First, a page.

Cold Cases, DNA, and the Boston Strangler

NIJ funding helped the Boston Police Department solve a rape and murder case almost 50 years later.

Albert DeSalvo — known as the "Boston Strangler" — had confessed to raping and killing Mary Sullivan in 1964, but he later recanted, leaving lingering doubts that the real assailant had eluded capture. In 2009 and 2012, the city of Boston received competitive grants under NIJ’s Solving Cold Cases With DNA program, and its cold case squad used some of the funding to further investigate the Sullivan case.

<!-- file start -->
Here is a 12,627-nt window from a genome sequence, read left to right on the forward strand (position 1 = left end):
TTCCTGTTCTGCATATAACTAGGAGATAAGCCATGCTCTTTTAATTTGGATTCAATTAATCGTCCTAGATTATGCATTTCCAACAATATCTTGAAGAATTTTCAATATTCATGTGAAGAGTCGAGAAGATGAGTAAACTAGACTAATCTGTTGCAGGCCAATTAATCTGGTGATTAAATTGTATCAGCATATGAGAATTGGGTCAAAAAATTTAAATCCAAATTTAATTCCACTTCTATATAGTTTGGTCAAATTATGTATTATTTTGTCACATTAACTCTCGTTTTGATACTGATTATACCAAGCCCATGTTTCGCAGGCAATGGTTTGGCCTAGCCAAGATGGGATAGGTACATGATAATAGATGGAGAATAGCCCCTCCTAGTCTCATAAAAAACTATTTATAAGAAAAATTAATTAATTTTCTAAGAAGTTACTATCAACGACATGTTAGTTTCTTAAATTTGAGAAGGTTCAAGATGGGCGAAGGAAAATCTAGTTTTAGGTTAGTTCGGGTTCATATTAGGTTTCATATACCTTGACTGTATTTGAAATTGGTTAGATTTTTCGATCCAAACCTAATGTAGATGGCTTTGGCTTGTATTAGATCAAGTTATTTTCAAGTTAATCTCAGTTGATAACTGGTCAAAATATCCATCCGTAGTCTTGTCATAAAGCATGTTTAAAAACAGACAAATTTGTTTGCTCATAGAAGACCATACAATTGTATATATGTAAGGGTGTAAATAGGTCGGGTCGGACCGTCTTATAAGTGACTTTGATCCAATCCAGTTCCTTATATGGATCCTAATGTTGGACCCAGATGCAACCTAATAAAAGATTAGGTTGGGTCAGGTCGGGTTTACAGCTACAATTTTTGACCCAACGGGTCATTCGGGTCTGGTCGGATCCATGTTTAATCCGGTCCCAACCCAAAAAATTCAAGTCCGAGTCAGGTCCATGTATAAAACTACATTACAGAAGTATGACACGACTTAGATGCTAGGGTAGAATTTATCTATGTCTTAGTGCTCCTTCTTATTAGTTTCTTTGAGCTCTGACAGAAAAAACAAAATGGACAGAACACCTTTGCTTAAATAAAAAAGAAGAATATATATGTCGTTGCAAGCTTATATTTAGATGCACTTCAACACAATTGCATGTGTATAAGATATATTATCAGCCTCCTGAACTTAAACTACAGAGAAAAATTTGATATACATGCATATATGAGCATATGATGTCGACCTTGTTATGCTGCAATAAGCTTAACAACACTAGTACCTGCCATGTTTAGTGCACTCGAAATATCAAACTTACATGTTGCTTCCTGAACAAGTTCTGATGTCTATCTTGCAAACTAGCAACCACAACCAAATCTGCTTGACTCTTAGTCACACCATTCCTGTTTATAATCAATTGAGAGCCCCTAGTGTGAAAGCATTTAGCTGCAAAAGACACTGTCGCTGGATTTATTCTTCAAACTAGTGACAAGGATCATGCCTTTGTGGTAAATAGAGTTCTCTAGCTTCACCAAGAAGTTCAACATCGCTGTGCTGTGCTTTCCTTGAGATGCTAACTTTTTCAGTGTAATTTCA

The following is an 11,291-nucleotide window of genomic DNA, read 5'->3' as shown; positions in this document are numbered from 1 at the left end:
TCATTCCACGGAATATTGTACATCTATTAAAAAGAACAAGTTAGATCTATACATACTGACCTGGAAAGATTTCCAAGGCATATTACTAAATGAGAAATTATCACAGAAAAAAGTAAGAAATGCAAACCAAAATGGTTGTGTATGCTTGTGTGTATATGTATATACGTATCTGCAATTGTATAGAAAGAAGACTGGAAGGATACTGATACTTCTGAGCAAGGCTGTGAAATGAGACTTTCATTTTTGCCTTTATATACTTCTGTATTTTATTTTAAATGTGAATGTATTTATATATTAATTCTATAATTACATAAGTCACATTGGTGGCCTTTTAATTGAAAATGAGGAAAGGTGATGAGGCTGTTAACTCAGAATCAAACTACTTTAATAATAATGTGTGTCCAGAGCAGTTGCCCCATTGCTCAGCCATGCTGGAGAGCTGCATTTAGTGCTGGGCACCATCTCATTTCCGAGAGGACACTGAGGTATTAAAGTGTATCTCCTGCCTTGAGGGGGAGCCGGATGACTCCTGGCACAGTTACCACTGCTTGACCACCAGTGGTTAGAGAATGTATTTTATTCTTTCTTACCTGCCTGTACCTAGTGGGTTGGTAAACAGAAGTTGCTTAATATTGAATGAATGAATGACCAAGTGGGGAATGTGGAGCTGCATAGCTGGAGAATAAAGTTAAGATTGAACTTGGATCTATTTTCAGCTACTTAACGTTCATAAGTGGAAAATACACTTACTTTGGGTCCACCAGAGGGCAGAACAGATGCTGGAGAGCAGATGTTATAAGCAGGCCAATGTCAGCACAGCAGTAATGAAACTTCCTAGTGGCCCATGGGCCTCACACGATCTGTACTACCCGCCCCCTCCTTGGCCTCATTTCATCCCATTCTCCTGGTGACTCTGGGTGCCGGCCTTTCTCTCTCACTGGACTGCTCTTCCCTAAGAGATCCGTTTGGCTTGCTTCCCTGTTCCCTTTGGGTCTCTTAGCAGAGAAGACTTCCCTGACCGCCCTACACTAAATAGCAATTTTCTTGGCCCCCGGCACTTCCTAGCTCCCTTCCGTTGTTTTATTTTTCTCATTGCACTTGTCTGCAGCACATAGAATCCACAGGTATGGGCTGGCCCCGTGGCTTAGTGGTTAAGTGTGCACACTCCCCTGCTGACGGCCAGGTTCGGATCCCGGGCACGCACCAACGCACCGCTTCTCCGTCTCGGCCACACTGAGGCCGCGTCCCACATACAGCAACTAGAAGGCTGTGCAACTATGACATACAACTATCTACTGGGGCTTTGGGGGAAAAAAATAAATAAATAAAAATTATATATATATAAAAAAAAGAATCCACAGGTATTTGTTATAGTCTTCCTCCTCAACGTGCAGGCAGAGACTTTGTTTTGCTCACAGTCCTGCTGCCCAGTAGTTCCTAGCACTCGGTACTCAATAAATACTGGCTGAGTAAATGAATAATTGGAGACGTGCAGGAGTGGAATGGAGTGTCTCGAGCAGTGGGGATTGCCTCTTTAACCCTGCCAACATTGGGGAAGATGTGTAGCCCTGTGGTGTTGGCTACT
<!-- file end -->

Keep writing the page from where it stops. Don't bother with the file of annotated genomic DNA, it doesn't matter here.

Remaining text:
A new NIJ Journal article looks at how NIJ funding and the latest Y-STR research helped the Boston Police Department link DeSalvo to the crime and solve the case almost 50 years after Sullivan’s death.

You can read the article here.

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Forensic Podiatry (Part Two of Two)

THE DISCIPLINE of forensic podiatry—or, in other words, the examination of pedal evidence—has progressed significantly over the past ten years. It is no longer a question of “What can you do with a footprint?” but rather, “Who can we use to evaluate the footprint?” Cases involving pedal evidence, especially bloody footprints and issues of determining shoe sizing or fit issues compared to questioned footwear, have become more common over the past two or three years.